The Orioles' trade for a strong platoon bat in outfielder Seth Smith helps provide a clearer picture of what their roster will be as spring training nears. But the wisdom of the team's offseason moves so far won't be determined until they make one final addition — if they do at all.
With the team still looking to add one more outfielder, one who could also likely get some time as the designated hitter, there seems to be a commitment to at least one platoon in the outfield. They do run the risk, however, of being overspecialized, and the next move will decide that.
Smith, 34, was an attractive option for the Orioles to replace Mark Trumbo in right field before the Seattle Mariners exercised his $7 million option in November, but the interest clearly didn't die there. He's a left-handed hitter who can play both corner outfield spots capably and hasn't had a below-average offensive season in his past six.
His 16 home runs a season ago were one off his career high, and his 63 RBIs were a high water mark as well, all coming in a year when he batted .249/.342/.415 with a 108 OPS+. Smith joins a spring training corner outfield mix that also includes Hyun Soo Kim, Joey Rickard, and Rule 5 picks Aneury Tavarez and Anthony Santander.
While the production of Trumbo (47 home runs in 2016) will be difficult to replicate with those pieces, there are at least the makings of some interesting platoons at the corner outfield spots.
If last year's production at the corners is what the Orioles will be trying to recreate with that crew, the baseline isn't necessarily counting stats, though 50-some home runs from the corner spots would be a pleasant surprise.
Last year, the Orioles right fielders compiled a wRC+ (weighted runs created plus) of 105, which means they produced five percent more runs than league average at that spot, and 96 wRC+ in left field, meaning they were four percent below average.
Add in the defensive issues, and it speaks to the idea that there's room for improvement -- despite the Trumbo-sized hole in the lineup -- that steadier bats, smart platoons and better defense could provide.
If you're under the impression, like I am, that Santander will be the harder Rule 5 pick to keep because of his youth and possible lingering effects to his surgically repaired shoulder, the foursome of Smith, Rickard, Kim and even Tavarez fit tidily into a pair of platoons.
Smith, on his career, has been a much better hitter of right-handed pitching than lefties. He's a career .272 hitter off right-handers, with 104 of his 113 home runs coming off them. In 2016, he hit all 16 of his home runs off righties.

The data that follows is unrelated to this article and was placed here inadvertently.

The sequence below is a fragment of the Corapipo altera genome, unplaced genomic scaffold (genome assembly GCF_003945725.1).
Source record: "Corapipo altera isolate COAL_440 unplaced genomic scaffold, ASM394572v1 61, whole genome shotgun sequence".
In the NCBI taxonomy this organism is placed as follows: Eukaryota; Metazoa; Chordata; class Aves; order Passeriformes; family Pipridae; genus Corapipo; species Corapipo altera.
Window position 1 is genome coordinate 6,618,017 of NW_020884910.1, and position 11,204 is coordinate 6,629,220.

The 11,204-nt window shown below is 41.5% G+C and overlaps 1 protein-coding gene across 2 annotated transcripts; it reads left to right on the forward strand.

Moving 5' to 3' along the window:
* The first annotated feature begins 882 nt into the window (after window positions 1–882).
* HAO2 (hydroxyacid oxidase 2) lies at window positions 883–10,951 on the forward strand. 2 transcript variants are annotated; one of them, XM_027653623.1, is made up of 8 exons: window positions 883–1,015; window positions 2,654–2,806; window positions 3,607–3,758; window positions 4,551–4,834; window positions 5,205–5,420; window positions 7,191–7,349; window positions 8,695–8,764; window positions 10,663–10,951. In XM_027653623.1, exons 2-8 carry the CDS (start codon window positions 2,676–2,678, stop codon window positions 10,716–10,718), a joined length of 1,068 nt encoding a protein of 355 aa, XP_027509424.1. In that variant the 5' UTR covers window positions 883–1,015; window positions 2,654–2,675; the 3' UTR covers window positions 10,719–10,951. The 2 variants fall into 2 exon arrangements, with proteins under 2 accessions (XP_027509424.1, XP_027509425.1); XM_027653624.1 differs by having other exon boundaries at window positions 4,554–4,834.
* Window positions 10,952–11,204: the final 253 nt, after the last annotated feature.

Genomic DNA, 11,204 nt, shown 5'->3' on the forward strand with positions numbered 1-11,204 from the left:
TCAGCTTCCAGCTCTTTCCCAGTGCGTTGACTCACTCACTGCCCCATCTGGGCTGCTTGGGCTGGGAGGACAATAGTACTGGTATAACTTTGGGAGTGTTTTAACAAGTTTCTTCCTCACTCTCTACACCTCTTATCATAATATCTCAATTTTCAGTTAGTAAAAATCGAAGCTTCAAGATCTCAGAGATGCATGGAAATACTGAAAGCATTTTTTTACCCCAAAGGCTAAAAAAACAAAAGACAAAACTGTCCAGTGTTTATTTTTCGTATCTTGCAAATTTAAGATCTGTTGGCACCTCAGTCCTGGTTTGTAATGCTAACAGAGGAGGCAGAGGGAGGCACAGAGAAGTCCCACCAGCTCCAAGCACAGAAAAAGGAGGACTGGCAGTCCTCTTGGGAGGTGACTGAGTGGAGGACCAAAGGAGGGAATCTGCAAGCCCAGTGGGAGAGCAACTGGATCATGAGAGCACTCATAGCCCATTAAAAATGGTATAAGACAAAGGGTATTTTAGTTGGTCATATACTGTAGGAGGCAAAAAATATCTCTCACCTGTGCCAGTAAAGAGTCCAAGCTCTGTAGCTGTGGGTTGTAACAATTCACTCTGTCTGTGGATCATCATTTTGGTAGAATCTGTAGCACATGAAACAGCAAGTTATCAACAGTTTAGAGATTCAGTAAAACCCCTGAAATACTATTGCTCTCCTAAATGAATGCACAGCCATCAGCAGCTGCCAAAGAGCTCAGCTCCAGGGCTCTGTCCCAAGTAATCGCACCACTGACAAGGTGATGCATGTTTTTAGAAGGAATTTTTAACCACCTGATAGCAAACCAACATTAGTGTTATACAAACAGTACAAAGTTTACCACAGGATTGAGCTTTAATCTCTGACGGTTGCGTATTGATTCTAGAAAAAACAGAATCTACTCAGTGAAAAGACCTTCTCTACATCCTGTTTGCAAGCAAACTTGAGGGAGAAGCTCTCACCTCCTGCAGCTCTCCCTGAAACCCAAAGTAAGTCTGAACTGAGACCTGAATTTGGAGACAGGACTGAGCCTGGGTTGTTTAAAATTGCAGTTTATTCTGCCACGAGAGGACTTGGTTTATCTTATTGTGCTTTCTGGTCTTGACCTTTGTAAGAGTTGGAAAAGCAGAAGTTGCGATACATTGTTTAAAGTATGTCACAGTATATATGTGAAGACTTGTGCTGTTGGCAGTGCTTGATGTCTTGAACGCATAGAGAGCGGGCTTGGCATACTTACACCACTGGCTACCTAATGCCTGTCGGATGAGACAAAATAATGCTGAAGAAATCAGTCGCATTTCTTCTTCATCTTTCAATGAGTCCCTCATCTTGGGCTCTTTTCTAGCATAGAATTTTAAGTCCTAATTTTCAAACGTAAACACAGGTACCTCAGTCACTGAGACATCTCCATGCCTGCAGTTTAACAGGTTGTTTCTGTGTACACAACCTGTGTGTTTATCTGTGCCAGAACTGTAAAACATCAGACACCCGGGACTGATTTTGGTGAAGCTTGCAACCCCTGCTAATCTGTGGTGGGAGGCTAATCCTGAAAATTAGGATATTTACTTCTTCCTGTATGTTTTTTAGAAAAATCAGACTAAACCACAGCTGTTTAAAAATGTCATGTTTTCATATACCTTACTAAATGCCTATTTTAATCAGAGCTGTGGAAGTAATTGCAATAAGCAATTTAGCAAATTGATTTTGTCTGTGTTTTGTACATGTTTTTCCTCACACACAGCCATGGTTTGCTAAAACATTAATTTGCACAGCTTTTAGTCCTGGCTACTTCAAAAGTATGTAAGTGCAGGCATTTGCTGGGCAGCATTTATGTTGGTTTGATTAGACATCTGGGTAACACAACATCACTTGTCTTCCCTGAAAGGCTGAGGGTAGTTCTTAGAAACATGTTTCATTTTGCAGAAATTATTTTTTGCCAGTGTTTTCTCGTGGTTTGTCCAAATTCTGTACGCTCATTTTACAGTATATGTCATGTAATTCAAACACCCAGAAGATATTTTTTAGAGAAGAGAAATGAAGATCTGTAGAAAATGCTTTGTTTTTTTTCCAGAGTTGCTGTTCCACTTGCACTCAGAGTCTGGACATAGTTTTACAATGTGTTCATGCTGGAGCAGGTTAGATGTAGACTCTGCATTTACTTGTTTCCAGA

For his career, he has produced a wRC+ of 121 against righties, and it was 117 last year — both well above average.
The same splits can be ascribed to Kim, who didn't have a hit in any of the 22 plate appearances he made against left-handed hitters last year. When playing in his native South Korea, he wasn't nearly as split-heavy as he was in 2016, and the Orioles have said they expect him to get more chances against left-handers in 2017. But he can certainly hit righties, with a .321 average and 129 wRC+ last year.
Together, though it's not the major defensive upgrade the Orioles probably sought this offseason, that's a competent set of corner outfielders against right-handed pitching. And they can be overall more productive because manager Buck Showalter will be able to protect them from left-handed pitching.
That was something he couldn't do with Trumbo last year, as he posted an insane 146 wRC+ and killed righties all season but had a 54 wRC+ against lefties — and he played every day.
Part of that was for a lack of alternatives, though he was spelled in right field by Rickard against left-handed pitching. Although the rookie Rule 5 pick endured an up-and-down year, one thing he did steadily well was hit lefties. Rickard hit .313 with a 131 wRC+ against left-handed pitching as a rookie, and could be the small part of a platoon in either right field or left field, depending on who he's paired with.
If it's Kim, as the Orioles promise it could be, there's some strong on-base capability there. An unabashed optimist might say Tavarez, despite being a left-handed hitter, could carry on the reverse splits he began showing in 2016 for Double-A Portland at the major league level, but that's hard to count on.
At this point, it seems a hitter who could play some outfield and serve as designated hitter while holding his own against left-handed pitching is the final piece to this puzzle, a puzzle that Smith makes fairly complete on his own.
All that's left to determine is who that last piece would be, and where he fits.
Assuming Caleb Joseph and Ryan Flaherty continue as backup catcher and utility infielder, respectively, and assuming Kim and Smith as the starters at the corners on Opening Day, you're left with two bench spots for Rickard and a possible Rule 5 pick, to say nothing of Trey Mancini or whichever hitter they decide to sign.
A four-man bench, which has long been the Orioles' preference because of the bullpen flexibility it provides, is hard to swing with a pair of outfield platoons. That doesn't take away from the fact that Smith is a smart addition (for the cost of Yovani Gallardo, no less), but makes the next move that much more meaningful.